UBS AG reported its first quarterly profit in more than a year, but its private banking business continued to hemorrhage wealthy clients spooked by assaults on Switzerland's bank secrecy and lingering doubts about the Swiss bank's financial health.

UBS swung to a profit of about $1.13 billion in the fourth quarter, from a loss of about $8.98 billion a year earlier, boosted by a tax credit and aggressive cost cutting. It was UBS's first profitable quarter since Chief Executive Oswald Grubel arrived a year ago aiming to turn around a bank that has been among the hardest hit by the financial crisis.

While the headline profit marks a milestone in UBS's turnaround, the group is struggling to stabilize its huge private bank. Its wealth management and Swiss bank unit had far more outflows than analysts had expected. The exodus stemmed from the loss of many UBS private bankers who have quit and taken their clients elsewhere. Another factor is an aggressive tax amnesty in Italy, which drove many account holders to transfer money back home to other banks. For the year UBS lost $2.57 billion, compared with $20.01 billion for 2008.

UBS will pay about 34% more in cash bonuses for 2009 than for 2008. Amidst a global controversy over bank bonuses, UBS has hiked fixed salaries, pegged bonuses to longer-term performance and paid out more of the bonuses in shares rather than cash. But as banking compensation rises again, UBS has had to offer competitive pay packages as it rebuilds its business. CEO Grubel will take no bonus for 2009.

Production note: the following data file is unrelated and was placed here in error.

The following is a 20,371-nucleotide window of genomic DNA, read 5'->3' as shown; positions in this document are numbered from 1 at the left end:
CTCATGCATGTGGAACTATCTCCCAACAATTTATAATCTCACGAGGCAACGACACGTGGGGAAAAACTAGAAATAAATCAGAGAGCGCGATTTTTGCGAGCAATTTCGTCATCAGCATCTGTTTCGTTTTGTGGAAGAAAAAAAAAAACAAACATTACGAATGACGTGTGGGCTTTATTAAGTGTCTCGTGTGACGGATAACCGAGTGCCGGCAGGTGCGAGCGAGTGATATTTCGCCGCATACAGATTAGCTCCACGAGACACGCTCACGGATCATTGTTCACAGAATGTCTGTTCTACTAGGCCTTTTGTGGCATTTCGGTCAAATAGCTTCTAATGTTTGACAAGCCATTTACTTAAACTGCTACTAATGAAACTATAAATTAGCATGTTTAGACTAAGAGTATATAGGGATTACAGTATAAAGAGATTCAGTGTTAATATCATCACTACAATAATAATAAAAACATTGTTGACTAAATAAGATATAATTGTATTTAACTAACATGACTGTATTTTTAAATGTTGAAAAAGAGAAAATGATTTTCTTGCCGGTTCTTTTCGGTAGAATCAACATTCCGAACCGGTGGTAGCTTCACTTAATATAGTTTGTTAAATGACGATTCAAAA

UBS's private bank has been hit hard by a bruising battle with U.S. authorities, who accused the bank of helping U.S. taxpayers avoid taxes by setting up secret accounts. Last August, the Swiss government settled the case with the U.S. by agreeing to hand over the details of 4,450 UBS accounts. UBS management hoped the settlement would help restore client trust and begin to stem the outflows. However, last month a Swiss court decision blocked Bern from handing over the names, raising fresh doubts about the settlement.

Moreover, German officials are considering paying informants for the names of tax evaders with accounts in Switzerland, sparking a renewed assault on Swiss banking secrecy. UBS reiterated Tuesday it does not know if UBS client data is among the records, adding it has no evidence currently that they are. The U.S. and German cases have hampered efforts by UBS management to convince current clients not to leave the bank and to persuade new ones to opening accounts.

UBS said that "in the immediate future, [it] still expects to report outflows," though management is hopeful the fourth-quarter profit will help its bankers deflect a major worry raised by many UBS clients.

"We were desperately keen to report a profit so that clients would regain their confidence," said Chief Financial Officer John Cryan in an interview. "The principal factor in turning around the outflows is having one or two — and many more — quarters of profitability."

The Italian government extended the amnesty, under which it lowered the penalty for undeclared money when people came clean, until April. But Cryan said the Italian tax amnesty is not likely to have as large an impact for the current quarter as it did for the last one. By persuading clients to transfer the assets to UBS's Italian operations, it kept about 63% of funds declared by UBS Italian clients.

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